In 1985 Duffy became the first executive director of the AIDS Foundation of Chicago ( AFC ) .

Duffy also continued her work with Washington until his death in 1987, managing to move her role into a permanent position. In addition to helping AFC, she also worked with others to help pass Chicago's gay-rights ordinance. Duffy continues to be a strong voice in the gay community more that 20 years after that bill passed, under Washington's successor, Eugene Sawyer.

Duffy said she feels it a privilege to have seen the civil-rights movement from the start, and how awesome it was to see a Chicago community go from begging for exposure to marching in the streets. But it is with sadness she remembers those friends lost to AIDS.

"Destruction of life is horrendous and we're missing a whole generation of activists who would now be in their 50s, and there's a huge impact on today's progress because of the absence of these people," Duffy said. "The next generation is lacking the transfer of knowledge and those crucial confrontation and organization skills which allowed those activists to be heard and get things done."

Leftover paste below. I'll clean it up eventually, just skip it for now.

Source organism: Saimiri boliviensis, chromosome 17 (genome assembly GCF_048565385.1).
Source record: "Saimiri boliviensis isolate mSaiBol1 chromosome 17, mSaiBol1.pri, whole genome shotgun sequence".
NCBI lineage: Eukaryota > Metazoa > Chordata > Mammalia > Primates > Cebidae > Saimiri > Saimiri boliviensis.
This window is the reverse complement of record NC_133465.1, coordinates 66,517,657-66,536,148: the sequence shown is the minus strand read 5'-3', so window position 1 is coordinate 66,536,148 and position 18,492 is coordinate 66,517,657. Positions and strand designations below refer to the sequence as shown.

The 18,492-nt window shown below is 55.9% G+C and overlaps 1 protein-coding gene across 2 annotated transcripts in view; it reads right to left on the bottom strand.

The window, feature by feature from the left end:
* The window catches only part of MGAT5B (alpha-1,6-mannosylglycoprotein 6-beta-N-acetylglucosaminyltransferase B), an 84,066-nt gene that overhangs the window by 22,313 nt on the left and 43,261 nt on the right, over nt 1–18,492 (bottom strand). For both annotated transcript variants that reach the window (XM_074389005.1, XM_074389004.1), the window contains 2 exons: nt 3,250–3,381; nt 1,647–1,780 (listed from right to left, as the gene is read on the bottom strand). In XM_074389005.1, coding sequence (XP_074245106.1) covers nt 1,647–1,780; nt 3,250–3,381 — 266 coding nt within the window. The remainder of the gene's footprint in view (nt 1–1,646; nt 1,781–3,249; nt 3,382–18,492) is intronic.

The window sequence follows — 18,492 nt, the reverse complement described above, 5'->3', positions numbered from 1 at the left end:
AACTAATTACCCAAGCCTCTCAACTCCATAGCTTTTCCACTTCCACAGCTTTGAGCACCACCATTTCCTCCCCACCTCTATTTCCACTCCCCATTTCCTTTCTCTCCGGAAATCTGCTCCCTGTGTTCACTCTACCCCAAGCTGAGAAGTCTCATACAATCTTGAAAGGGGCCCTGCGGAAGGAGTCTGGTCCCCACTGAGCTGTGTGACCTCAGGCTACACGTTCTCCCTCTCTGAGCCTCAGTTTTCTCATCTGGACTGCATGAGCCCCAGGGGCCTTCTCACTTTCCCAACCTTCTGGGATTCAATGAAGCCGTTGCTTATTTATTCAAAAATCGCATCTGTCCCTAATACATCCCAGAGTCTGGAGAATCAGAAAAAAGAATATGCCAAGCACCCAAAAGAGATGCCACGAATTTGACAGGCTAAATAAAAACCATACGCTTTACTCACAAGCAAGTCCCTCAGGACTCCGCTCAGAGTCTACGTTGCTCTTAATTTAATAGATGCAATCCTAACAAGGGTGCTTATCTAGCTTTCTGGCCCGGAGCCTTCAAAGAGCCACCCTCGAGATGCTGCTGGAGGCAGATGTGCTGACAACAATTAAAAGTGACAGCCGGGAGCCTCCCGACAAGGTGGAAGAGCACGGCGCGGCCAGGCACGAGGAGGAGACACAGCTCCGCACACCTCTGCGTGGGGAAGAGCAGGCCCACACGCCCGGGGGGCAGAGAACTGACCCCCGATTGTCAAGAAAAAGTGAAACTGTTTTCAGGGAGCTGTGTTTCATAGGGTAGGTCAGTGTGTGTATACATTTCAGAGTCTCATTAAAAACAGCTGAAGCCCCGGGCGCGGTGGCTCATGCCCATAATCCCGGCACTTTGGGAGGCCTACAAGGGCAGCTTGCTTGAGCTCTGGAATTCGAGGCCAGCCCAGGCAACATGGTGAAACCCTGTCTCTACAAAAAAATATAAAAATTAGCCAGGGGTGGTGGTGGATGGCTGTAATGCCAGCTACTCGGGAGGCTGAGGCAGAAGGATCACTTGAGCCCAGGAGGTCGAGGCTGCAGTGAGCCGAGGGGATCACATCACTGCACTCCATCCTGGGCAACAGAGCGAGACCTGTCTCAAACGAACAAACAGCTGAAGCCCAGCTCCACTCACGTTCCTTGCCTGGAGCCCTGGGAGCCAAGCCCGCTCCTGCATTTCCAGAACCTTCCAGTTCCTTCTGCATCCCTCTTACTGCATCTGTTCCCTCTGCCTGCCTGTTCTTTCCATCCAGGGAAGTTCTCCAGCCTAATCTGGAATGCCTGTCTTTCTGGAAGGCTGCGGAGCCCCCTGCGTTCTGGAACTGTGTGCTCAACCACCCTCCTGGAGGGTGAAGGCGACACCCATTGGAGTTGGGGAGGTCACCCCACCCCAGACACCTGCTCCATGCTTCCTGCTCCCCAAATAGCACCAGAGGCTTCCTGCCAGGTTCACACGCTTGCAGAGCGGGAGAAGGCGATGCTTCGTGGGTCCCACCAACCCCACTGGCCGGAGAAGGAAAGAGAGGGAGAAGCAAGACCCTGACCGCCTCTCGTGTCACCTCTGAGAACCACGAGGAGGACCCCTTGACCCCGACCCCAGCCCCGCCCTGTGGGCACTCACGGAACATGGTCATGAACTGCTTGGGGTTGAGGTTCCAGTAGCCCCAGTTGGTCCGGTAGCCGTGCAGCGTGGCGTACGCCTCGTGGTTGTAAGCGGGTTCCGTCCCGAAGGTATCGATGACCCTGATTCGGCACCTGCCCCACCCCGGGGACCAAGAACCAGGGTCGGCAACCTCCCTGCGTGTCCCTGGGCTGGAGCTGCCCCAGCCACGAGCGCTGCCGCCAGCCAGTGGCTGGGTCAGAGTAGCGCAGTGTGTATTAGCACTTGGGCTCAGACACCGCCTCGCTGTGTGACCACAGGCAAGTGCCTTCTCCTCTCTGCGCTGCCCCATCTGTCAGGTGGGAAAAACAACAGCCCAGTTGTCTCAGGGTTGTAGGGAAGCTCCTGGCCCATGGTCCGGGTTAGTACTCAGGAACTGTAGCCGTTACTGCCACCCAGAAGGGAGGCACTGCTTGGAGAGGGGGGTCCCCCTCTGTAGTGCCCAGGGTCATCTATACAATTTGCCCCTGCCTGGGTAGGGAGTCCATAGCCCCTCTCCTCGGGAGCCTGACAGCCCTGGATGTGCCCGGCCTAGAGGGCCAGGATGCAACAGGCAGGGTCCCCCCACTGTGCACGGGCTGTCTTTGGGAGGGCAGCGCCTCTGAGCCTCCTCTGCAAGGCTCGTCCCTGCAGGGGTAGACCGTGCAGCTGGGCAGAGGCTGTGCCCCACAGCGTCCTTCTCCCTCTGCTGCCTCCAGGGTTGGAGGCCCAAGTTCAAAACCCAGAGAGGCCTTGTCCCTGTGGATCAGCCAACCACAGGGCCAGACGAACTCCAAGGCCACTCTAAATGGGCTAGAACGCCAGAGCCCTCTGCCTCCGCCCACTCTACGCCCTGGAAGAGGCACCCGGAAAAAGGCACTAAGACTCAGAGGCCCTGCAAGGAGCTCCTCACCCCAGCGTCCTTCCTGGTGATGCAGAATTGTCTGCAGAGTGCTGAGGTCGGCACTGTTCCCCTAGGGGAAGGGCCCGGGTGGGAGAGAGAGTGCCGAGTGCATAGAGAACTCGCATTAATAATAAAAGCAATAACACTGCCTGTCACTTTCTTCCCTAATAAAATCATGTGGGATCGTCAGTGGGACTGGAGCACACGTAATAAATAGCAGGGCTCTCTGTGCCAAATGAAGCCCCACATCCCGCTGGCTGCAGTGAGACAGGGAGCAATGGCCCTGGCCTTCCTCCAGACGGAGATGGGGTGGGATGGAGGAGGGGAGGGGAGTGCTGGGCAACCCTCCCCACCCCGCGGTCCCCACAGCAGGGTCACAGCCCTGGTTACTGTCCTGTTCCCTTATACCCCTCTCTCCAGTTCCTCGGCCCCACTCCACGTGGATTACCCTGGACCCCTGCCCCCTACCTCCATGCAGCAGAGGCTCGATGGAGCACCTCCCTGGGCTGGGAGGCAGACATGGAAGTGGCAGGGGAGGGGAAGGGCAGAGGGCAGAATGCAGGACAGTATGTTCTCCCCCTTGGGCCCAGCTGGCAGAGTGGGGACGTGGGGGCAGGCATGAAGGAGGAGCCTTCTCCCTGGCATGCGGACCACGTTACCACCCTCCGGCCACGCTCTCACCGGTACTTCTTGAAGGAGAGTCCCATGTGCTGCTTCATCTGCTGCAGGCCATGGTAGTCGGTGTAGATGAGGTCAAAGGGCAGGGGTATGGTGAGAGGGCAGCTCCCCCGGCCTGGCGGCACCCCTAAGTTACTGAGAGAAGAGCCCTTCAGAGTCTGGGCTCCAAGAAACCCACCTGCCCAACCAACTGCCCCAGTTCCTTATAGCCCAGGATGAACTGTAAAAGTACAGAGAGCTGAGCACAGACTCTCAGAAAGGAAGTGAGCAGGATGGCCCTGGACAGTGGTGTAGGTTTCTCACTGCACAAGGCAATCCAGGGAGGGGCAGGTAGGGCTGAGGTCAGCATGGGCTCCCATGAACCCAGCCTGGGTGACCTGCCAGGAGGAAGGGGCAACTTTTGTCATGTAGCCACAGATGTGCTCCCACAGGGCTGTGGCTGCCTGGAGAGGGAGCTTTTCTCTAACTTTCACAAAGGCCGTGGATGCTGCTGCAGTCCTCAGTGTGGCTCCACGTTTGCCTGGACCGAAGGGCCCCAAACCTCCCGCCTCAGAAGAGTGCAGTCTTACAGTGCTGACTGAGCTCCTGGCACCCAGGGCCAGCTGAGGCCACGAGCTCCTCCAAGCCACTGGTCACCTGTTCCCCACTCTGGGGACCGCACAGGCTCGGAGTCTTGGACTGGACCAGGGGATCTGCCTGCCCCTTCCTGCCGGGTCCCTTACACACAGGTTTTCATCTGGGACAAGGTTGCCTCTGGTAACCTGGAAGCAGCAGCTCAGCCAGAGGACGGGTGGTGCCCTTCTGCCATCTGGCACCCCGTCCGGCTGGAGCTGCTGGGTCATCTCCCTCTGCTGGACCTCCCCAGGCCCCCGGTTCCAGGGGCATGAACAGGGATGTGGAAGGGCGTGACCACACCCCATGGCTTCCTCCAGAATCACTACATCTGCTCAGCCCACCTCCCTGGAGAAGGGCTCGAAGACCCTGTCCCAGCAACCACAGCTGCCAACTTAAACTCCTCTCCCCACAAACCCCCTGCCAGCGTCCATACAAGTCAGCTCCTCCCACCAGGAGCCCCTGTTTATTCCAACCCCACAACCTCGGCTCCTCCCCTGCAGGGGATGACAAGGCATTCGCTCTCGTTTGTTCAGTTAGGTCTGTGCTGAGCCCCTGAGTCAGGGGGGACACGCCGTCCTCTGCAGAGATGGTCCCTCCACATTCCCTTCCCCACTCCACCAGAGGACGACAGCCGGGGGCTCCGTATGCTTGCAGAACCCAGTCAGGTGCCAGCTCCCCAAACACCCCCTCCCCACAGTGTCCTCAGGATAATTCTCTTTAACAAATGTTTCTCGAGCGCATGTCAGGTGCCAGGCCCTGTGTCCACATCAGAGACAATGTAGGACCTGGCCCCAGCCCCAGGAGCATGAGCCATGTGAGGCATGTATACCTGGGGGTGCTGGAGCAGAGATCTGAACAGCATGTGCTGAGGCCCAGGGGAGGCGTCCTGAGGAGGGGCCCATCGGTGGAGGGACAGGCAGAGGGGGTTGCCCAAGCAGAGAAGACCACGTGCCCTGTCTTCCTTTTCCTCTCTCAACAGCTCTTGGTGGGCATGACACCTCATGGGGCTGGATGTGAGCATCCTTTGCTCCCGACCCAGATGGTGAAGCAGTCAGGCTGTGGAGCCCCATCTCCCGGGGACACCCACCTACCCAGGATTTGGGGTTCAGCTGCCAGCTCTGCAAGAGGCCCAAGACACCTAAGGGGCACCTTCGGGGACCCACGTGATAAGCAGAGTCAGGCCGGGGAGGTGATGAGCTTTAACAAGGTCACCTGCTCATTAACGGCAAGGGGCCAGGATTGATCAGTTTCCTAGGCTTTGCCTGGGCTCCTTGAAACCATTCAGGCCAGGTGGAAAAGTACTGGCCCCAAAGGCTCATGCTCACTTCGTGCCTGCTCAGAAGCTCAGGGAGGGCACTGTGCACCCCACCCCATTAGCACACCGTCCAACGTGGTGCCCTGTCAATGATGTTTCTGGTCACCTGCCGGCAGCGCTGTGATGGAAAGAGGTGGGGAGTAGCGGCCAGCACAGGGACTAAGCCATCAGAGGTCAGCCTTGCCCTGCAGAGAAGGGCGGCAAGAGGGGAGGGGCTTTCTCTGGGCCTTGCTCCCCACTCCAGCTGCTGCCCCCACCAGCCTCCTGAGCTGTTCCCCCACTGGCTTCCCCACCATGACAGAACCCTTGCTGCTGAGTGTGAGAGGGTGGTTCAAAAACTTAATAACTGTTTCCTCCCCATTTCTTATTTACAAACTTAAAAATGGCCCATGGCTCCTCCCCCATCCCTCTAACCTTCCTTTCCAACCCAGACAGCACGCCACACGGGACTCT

Now in her 60s, Duffy is finding herself a little discouraged by the current state of the LGBT leaders. "One of the interesting things about the particular time span during which I was heavily involved was the very rapid cycling through phases of a civil-rights movement that the GLBT communities made: from suppression to activism to legislated rights to political and social equality and power," she said.

"Unfortunately, having slipped through those phases, the movement seems to have entered the same moribund state that grips many minority and liberal interest and rights groups now," Duffy said. "They gained a seat at the table but forgot that sitting there isn't so you can more easily reach the Kool-Aid, it's about dictating the whole damn menu.